Nov 1 Borrowing by small U.S. firms slipped in September, and the percentage of firms late on repaying existing loans rose to its highest in nearly four years, data released on Tuesday showed.
The Thomson Reuters/PayNet Small Business Lending Index fell to 128.9 from a downwardly revised 132.8 in August. Measured from a year earlier, it was the fourth straight monthly decline, with the index at its lowest point since January.
Student loan marketplace Credible announced on Wednesday it has formed a partnership with the Massachusetts Educational Financing Authority (MEFA). The organization will now be offering student loan refinancing to borrowers nationwide through Credible’s multi-lender platform.
Credible users may now be able to access student loan refinancing options provided by six lenders, which are Citizens Bank, College Ave, CommonBond, iHELP, MEFA, and the Rhode Island Student Loan Authority (RISLA).
The API Developer Hub was launched Thursday to foster collaboration and partnerships between fintech companies and consumer brands. Such portals allow developers to build their own financial services applications and client solutions that easily connect to Citi. Mastercard, Virgin Money and others are already leveraging Citi APIs to create customer solutions.
There are four APIs currently available to developers: one that allows Citi customers to access their account summaries; an authorization API that gives customers secure access to their account data for more streamlined transactions; one that approves access to shared Citi customer profile information for deeper engagement; and the Pay with Points API, which allows an app to accept a customer’s Citi rewards points to pay for their purchases.
My employer, William Mills Agency, has represented hundreds of fintech companies. We’ve seen startups with (in our opinion) marginally acceptable products or services thrive. And we’ve also witnessed companies with (again, in our opinion) incredible ideas fail—miserably.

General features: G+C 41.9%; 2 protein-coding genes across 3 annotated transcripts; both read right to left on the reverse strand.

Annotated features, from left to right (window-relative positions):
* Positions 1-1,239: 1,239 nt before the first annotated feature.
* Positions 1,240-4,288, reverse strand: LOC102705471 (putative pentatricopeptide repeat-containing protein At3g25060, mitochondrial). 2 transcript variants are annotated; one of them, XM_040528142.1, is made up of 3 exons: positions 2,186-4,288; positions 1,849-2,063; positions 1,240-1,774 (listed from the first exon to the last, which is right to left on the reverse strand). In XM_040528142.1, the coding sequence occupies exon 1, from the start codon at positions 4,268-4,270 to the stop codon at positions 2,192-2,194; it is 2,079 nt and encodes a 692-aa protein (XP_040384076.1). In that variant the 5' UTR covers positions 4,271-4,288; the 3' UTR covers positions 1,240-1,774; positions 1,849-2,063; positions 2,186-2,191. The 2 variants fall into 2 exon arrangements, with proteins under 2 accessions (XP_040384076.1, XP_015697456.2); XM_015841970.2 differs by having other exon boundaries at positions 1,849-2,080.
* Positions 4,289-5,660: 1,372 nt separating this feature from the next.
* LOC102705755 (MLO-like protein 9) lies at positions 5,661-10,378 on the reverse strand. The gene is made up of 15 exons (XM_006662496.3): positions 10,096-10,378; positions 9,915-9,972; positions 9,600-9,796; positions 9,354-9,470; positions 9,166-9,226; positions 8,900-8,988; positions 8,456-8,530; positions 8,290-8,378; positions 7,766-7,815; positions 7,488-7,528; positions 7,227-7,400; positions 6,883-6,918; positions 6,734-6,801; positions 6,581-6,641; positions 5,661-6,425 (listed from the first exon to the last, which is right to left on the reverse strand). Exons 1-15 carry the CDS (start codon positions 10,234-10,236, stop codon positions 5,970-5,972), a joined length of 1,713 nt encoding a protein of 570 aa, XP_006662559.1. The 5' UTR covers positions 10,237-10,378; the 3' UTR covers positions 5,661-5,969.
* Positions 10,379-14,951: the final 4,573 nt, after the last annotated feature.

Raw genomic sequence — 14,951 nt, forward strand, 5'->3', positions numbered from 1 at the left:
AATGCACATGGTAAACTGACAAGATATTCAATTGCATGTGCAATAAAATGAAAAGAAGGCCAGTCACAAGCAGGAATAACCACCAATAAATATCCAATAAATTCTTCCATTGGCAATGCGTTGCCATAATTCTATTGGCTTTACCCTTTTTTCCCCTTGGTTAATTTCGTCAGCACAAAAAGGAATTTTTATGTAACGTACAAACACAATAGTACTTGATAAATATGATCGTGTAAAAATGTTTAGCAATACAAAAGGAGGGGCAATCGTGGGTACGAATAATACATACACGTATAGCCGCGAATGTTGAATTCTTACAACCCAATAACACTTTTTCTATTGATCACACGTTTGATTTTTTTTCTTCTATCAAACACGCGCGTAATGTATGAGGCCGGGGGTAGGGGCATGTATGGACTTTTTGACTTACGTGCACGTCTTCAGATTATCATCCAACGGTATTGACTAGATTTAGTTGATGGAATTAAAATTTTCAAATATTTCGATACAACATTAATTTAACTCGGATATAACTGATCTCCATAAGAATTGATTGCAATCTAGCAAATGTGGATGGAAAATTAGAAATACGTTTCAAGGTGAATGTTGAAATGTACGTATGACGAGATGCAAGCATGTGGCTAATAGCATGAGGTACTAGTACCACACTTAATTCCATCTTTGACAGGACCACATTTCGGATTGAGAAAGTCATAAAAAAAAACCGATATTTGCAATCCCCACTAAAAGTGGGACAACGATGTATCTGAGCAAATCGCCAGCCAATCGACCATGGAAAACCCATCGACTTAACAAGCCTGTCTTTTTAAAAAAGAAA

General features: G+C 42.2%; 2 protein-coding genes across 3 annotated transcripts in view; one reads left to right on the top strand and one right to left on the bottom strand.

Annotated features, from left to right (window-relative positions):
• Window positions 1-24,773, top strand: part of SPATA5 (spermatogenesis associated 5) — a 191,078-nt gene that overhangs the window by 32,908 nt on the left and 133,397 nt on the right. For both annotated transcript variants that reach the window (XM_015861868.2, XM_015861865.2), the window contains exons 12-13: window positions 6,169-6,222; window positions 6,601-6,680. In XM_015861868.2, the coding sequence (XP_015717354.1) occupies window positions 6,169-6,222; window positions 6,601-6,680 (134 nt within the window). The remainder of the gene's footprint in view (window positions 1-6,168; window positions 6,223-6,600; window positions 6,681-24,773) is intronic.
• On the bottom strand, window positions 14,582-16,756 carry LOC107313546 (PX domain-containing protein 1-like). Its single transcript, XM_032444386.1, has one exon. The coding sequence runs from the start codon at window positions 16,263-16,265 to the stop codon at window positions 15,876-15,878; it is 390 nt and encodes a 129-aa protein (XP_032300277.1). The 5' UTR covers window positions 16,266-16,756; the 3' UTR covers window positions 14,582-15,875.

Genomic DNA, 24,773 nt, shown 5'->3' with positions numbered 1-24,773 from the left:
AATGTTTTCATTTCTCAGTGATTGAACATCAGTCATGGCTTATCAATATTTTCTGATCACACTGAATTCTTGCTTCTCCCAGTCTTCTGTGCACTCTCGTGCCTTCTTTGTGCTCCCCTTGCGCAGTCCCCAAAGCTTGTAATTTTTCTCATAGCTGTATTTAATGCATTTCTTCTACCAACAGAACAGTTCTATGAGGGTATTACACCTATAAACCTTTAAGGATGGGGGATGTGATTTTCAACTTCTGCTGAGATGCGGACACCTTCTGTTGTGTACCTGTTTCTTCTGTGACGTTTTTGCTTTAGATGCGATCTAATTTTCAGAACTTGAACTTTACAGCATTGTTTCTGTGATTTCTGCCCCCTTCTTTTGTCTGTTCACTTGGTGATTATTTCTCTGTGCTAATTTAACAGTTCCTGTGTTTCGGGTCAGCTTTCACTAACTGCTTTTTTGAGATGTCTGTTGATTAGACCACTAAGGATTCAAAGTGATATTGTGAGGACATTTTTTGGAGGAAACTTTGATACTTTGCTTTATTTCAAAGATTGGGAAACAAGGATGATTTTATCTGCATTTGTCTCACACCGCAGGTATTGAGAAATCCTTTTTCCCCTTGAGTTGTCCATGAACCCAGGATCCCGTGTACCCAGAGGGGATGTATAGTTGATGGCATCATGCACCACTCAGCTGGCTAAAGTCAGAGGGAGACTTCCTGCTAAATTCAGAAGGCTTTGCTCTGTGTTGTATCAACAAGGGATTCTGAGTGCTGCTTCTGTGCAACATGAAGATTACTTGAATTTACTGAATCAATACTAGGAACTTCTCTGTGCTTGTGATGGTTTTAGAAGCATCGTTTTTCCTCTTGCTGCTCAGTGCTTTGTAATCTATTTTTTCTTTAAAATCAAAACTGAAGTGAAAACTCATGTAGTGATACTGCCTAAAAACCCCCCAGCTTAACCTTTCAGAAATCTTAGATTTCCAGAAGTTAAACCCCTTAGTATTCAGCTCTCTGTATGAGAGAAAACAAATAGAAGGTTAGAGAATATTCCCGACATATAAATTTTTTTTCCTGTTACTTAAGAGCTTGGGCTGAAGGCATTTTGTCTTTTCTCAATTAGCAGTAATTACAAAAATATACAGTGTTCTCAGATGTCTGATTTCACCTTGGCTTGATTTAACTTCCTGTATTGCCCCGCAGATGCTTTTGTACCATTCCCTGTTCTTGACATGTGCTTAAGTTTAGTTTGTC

Here are 10 deadly mistakes fintech startups make, as well as some simple solutions to avoid them.
Mistake 1. Underfunding the startup.Solution: Before I start any do-it-myself project I’ve learned (the hard way) that it’s going to cost me twice as much and take three times as long.
Mistake 2. Underestimating the length of the sales cycle. Solution: If you’re selling fintech to any financial institution— be it small community or money center bank—expect a long, arduous sales cycle with multiple setbacks and delays.
Mistake 3. Not understanding the market. Solution: Too many startups are blinded by their own arrogance. They’ve sold themselves into believing their solution will completely change the way the financial world operates, and that they don’t need to work within existing parameters.
Mistake 4. Failing to devise a sound sales strategy.
Mistake 5. Don’t put all your sales chips on “Bob.”
Mistake 6. Don’t blow your shot with a poor start.Solution: If your organization is still trying to figure out what it is and to whom you’re selling, don’t make it up on the fly.
Nead.co, provider of middle market finance and technology consulting solutions will soon be launching a dedicated fintech platform for mergers, acquisitions and investment banking. In preparation for the launch, the company is inviting independent software developers with a keen interest in financial technology engineering to join the company’s ever-growing ecosystem.
Fintech developers are encouraged to join by submitting detailed information regarding the types of applications they intend on building into the platform. If accepted, Nead & Co. management will open up the firm’s API tools for access by engineers who wish to develop into a growing ecosystem of expert financial and technology experts.
To put this into perspective, the financial sector has an annual revenue of roughly US$5tn. As is always the case, they want that number to keep growing. To do so, they partner with fintech startups to realise new ideas and improve existing infrastructure. Combining the US$5tn market with a US$20bn fintech industry can lead to exciting developments.